Leonidas and Rosie

Cat Tips

Most shelters take in new animals on a daily basis, so if you don't find a feline that fits your household on your first try, don't get discouraged.

read more

Cat Fur Can Identify Criminals

By Jennifer Viegas

Cat Fur Can Identify Criminals

One of the best home security systems requires no monthly contracts or electrical wiring and may go unnoticed by crooks. Thanks to innovative new research, cat fur is helping to identify and convict miscreants, from robbers to murderers. As a result, your purring lap kitty could one day save your belongings -- and maybe even your life.

Inspiration From TV Crime Shows
Dr. Leslie Lyons, one of the world’s leading experts on cat genetics, pioneered the research. She enjoys watching certain television crime programs. “I’m a big fan of ‘CSI: Crime Scene Investigation,’” she says, which included two episodes where cat fur was part of the evidence. Lyons, based at the UC Davis School of Veterinary Medicine, was already compiling information on cat DNA when a lightbulb moment struck her.

Lyons and her colleagues then created a DNA database that forensic science experts can use to help identify the source of cat fur. “Because cats incessantly groom, cat fur may have nucleated cells, not only in the hair bulb, but also as epithelial cells on the hair shaft deposited during the grooming process, thereby generally providing material for DNA profiling,” Lyons and her team report in the journal Forensic Science International: Genetics. So each strand of fur shed by your cat might contain DNA-rich cells at the root end or even DNA-containing skin cells stuck to the hair shaft itself.

How Cat Fur Catches Criminals

Lyons, who shares her household with four cats, suggests that a perpetrator might not be able to control one detail, if breaking into your house. “I can’t come out of my house without cat fur on me,” she says, adding that the same can happen to unwanted visitors. Anyone who enters a house where a cat resides leaves with one or more cat hairs stuck to his (OK?) body, clothing, bags and shoes.

If the criminal is later detained for questioning, or is caught pulling a similar stunt, the cat fur might then go to a lab for analysis. Thanks to the new DNA database, researchers can usually tell what general region and population the cat fur originated from. While the data isn’t firm enough to say something like, “This fur came from Miss Fluffy, a calico at X Street in Kansas,” it can help to eliminate individual criminals from the list of possibilities, strengthen existing evidence and identify probable suspects.

Cats Have Already Put Criminals Behind Bars

One of the most publicized cases, Beamish v. Her Majesty’s Court, P.E.I., involved a Canadian murder. “Investigators linked the perpetrator to the crime scene by STR (a certain type of DNA) identification of a single cat hair found in the pocket of a discarded jacket,” report Lyons and her team.

Consider Having Your Own Cat’s DNA Tested
If you keep your cat’s genetic information on file, that can help facilitate any forensics process, should a crime ever take place in your home. DNA tests also can:

  • confirm your cat’s lineage
  • provide additional information about your cat’s family history
  • offer info about your cat’s coat type and color
  • detect certain inherited diseases

Lyons suggests breeders of cats might consider such testing. Persians, for example, can be born with genetic defects that may cause blindness or kidney disease. The DNA information might even one day help to cure similar problems in humans, since both humans and cats are mammals and sometimes suffer from related disorders.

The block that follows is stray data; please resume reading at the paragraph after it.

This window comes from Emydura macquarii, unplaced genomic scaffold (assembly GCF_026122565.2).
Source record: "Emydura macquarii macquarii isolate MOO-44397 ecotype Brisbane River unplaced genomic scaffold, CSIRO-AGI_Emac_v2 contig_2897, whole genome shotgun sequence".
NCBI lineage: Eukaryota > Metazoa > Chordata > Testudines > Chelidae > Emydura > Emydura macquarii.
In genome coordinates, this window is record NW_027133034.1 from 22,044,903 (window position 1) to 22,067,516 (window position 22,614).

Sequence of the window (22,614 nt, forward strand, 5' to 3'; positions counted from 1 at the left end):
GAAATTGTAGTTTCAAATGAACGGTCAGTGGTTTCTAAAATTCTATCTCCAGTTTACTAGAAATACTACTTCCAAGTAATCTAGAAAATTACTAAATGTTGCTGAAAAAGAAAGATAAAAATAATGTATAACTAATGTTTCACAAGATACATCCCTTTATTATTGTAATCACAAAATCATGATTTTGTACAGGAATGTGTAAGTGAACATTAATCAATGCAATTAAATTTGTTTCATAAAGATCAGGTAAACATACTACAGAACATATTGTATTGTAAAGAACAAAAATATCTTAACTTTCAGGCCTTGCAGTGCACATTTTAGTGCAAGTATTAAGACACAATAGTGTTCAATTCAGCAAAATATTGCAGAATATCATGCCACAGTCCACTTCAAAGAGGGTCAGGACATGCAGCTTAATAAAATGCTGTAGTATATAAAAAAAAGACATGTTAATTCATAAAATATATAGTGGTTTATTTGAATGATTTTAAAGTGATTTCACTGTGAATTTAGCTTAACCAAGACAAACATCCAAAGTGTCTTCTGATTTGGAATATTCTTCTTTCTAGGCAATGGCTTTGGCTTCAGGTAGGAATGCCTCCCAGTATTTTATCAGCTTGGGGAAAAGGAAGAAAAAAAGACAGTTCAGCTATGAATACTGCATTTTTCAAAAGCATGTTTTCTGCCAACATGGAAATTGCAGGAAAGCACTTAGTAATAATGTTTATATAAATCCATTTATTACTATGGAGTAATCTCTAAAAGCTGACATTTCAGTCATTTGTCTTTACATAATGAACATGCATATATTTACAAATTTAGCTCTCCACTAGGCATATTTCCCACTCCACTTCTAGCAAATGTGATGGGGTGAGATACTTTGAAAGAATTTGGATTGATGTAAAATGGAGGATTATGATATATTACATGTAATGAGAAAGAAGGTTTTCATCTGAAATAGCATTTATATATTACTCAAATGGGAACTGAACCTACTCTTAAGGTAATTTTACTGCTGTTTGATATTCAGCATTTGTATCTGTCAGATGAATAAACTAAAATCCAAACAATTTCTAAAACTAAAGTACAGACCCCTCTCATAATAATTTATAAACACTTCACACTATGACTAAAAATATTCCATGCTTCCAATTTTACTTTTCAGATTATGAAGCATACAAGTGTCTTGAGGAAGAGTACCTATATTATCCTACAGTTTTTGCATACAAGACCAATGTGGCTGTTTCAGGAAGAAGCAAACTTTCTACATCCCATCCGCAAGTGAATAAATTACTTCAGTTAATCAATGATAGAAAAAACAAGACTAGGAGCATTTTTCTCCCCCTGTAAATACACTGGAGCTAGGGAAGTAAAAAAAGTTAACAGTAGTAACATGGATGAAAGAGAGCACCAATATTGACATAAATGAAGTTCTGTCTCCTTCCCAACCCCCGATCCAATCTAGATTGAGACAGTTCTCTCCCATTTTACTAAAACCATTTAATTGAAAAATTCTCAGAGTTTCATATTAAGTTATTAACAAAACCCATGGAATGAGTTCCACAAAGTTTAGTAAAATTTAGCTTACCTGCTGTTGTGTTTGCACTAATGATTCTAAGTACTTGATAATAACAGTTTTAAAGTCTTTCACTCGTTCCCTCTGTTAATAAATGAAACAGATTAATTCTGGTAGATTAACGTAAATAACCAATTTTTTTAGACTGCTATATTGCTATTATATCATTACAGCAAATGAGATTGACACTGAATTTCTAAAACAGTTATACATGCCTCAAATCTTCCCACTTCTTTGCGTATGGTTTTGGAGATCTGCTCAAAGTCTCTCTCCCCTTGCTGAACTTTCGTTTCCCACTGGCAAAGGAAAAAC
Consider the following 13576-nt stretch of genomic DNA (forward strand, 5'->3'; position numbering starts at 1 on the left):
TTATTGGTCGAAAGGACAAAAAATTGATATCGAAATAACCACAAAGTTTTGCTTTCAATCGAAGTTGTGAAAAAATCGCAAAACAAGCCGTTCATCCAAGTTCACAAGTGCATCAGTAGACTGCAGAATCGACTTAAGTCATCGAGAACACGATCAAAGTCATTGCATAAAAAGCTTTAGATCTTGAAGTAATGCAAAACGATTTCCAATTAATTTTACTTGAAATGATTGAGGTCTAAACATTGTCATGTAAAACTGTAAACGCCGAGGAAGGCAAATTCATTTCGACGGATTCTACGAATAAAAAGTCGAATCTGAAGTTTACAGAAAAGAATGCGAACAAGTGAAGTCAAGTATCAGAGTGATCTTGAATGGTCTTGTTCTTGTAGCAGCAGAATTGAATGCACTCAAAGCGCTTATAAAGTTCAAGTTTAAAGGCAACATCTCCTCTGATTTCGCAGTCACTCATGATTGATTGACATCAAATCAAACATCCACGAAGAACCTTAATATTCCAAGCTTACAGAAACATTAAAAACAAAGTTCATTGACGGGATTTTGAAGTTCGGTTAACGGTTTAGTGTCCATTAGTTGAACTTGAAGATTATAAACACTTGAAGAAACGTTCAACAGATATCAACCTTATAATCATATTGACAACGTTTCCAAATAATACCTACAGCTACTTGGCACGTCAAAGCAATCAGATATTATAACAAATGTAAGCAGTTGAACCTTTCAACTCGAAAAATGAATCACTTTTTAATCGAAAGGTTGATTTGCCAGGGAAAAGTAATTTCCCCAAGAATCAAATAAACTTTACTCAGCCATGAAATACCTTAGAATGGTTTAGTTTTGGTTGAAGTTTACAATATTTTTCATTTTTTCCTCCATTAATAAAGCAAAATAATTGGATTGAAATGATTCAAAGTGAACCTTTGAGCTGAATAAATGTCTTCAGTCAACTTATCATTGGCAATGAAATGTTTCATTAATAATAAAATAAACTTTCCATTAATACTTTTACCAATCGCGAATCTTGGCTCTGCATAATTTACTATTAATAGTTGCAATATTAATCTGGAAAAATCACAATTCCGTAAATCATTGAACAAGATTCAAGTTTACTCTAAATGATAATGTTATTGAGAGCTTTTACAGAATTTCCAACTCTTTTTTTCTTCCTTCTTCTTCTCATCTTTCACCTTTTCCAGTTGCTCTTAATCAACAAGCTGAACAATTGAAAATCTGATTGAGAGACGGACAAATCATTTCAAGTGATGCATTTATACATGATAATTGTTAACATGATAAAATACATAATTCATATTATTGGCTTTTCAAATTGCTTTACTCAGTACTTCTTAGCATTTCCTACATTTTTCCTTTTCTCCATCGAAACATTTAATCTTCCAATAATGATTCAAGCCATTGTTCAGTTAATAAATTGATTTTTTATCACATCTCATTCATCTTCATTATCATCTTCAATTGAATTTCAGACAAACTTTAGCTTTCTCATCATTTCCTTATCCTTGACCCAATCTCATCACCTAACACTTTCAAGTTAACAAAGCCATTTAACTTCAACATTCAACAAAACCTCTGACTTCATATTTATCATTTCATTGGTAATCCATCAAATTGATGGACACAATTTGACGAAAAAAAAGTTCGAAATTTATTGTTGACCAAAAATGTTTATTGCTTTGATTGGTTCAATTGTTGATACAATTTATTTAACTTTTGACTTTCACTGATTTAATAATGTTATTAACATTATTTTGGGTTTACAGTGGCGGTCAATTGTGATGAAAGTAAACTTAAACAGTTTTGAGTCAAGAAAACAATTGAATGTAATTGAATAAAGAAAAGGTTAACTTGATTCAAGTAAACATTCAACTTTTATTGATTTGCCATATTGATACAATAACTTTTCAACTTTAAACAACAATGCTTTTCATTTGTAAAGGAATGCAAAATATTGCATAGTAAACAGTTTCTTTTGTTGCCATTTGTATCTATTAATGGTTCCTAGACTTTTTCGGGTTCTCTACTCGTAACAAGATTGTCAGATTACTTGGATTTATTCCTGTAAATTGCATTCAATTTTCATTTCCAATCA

Above all, cats are also “good to have on your lap and just lower your blood pressure,” says Lyons. “They’re good all the way around.”

Jennifer Viegas is the managing editor of The Daily Cat. She is a journalist for Discovery News, the news service for the Discovery Channel, and has written more than 20 books on animals, health and other science-related topics.


Rate This Article
* * * * *

Click a star to rate this article

Posted on April 30, 2012

Cocoa says: Taylor Anne - I am SO glad that Allison was our photographer, no one could have done a more fatiasntc job! I can't believe how Sadie has already doubled in size in a few short weeks, and I will be forever grateful to you for capturing this amazing time in her little puppy life! Thank you for being such a talented, wonderful photographer! It was a near impossible task to narrow down which pictures to get, because they were all so incredible, but that is probably the best problem to have xoxo, TA

Posted on September 11, 2011

Babycat says: An ex friend has 2 cats that pee & poop all over her house. I'm confident that their poop, pee & fur would stick to another criminal.

Posted on August 31, 2011

Jill says: I love my 2 cats!! I wish I had 15 cats! Cats, cats, & MORE cats... You can NEVER have too many cats!

Posted on March 30, 2011

R.A. Ray-Plemons says: Love your post

Posted on January 1, 2011

tdk11 says: I hope this idea takes off. It is impossible to leave a house with cats (or dogs) and not have their fur on you.

Posted on July 12, 2010

Lola007 says: Do you use animals to experiment on for your food?????

Posted on September 5, 2010

study abroad scholarship says:

Posted on June 27, 2012

Alaina says: So.. Pretty much, any-day my cat, Marble, can save my family's lives? He always goes outside, or is sleeping on the table, but it still works right? And what about dogs? Also... I think everyone owes their lives to their pets, so many reasons to... -Alaina 

Follow Us

    Black and blue logo for content marketing agency, Studio One, with greater-than sign used as a title.

    Copyright © 2014 Studio One Networks. All rights reserved